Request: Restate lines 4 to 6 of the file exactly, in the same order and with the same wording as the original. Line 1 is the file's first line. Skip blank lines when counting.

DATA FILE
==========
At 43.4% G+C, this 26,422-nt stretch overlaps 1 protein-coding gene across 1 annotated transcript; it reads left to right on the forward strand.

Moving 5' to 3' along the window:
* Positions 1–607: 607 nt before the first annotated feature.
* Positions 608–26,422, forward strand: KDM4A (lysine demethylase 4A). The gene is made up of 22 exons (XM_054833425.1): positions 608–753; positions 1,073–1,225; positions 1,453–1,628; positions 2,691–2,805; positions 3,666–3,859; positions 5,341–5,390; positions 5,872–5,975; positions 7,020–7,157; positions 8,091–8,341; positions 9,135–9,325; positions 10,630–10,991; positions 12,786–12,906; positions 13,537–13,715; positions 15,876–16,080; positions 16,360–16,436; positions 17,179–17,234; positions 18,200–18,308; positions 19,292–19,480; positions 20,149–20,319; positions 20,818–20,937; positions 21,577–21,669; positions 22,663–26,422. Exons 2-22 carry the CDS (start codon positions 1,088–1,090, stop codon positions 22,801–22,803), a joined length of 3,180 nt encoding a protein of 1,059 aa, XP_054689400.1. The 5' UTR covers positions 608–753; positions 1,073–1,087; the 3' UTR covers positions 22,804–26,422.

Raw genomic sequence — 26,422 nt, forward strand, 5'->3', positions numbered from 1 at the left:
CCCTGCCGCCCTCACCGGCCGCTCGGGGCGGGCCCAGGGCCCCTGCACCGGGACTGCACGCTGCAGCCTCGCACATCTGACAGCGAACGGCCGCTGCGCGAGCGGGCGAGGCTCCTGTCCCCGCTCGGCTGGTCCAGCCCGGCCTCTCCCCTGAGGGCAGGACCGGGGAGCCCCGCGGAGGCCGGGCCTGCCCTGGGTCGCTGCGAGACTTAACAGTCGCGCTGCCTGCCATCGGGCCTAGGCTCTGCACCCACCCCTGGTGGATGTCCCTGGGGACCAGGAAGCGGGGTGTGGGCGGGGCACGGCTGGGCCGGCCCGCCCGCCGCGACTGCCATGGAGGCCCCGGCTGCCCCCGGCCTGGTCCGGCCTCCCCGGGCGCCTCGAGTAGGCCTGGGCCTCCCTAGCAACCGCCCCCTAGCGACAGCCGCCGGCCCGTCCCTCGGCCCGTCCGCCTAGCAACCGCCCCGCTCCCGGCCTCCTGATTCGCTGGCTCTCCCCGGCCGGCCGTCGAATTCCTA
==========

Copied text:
* Positions 608–26,422, forward strand: KDM4A (lysine demethylase 4A). The gene is made up of 22 exons (XM_054833425.1): positions 608–753; positions 1,073–1,225; positions 1,453–1,628; positions 2,691–2,805; positions 3,666–3,859; positions 5,341–5,390; positions 5,872–5,975; positions 7,020–7,157; positions 8,091–8,341; positions 9,135–9,325; positions 10,630–10,991; positions 12,786–12,906; positions 13,537–13,715; positions 15,876–16,080; positions 16,360–16,436; positions 17,179–17,234; positions 18,200–18,308; positions 19,292–19,480; positions 20,149–20,319; positions 20,818–20,937; positions 21,577–21,669; positions 22,663–26,422. Exons 2-22 carry the CDS (start codon positions 1,088–1,090, stop codon positions 22,801–22,803), a joined length of 3,180 nt encoding a protein of 1,059 aa, XP_054689400.1. The 5' UTR covers positions 608–753; positions 1,073–1,087; the 3' UTR covers positions 22,804–26,422.

Raw genomic sequence — 26,422 nt, forward strand, 5'->3', positions numbered from 1 at the left:
CCCTGCCGCCCTCACCGGCCGCTCGGGGCGGGCCCAGGGCCCCTGCACCGGGACTGCACGCTGCAGCCTCGCACATCTGACAGCGAACGGCCGCTGCGCGAGCGGGCGAGGCTCCTGTCCCCGCTCGGCTGGTCCAGCCCGGCCTCTCCCCTGAGGGCAGGACCGGGGAGCCCCGCGGAGGCCGGGCCTGCCCTGGGTCGCTGCGAGACTTAACAGTCGCGCTGCCTGCCATCGGGCCTAGGCTCTGCACCCACCCCTGGTGGATGTCCCTGGGGACCAGGAAGCGGGGTGTGGGCGGGGCACGGCTGGGCCGGCCCGCCCGCCGCGACTGCCATGGAGGCCCCGGCTGCCCCCGGCCTGGTCCGGCCTCCCCGGGCGCCTCGAGTAGGCCTGGGCCTCCCTAGCAACCGCCCCCTAGCGACAGCCGCCGGCCCGTCCCTCGGCCCGTCCGCCTAGCAACCGCCCCGCTCCCGGCCTCCTGATTCGCTGGCTCTCCCCGGCCGGCCGTCGAATTCCTA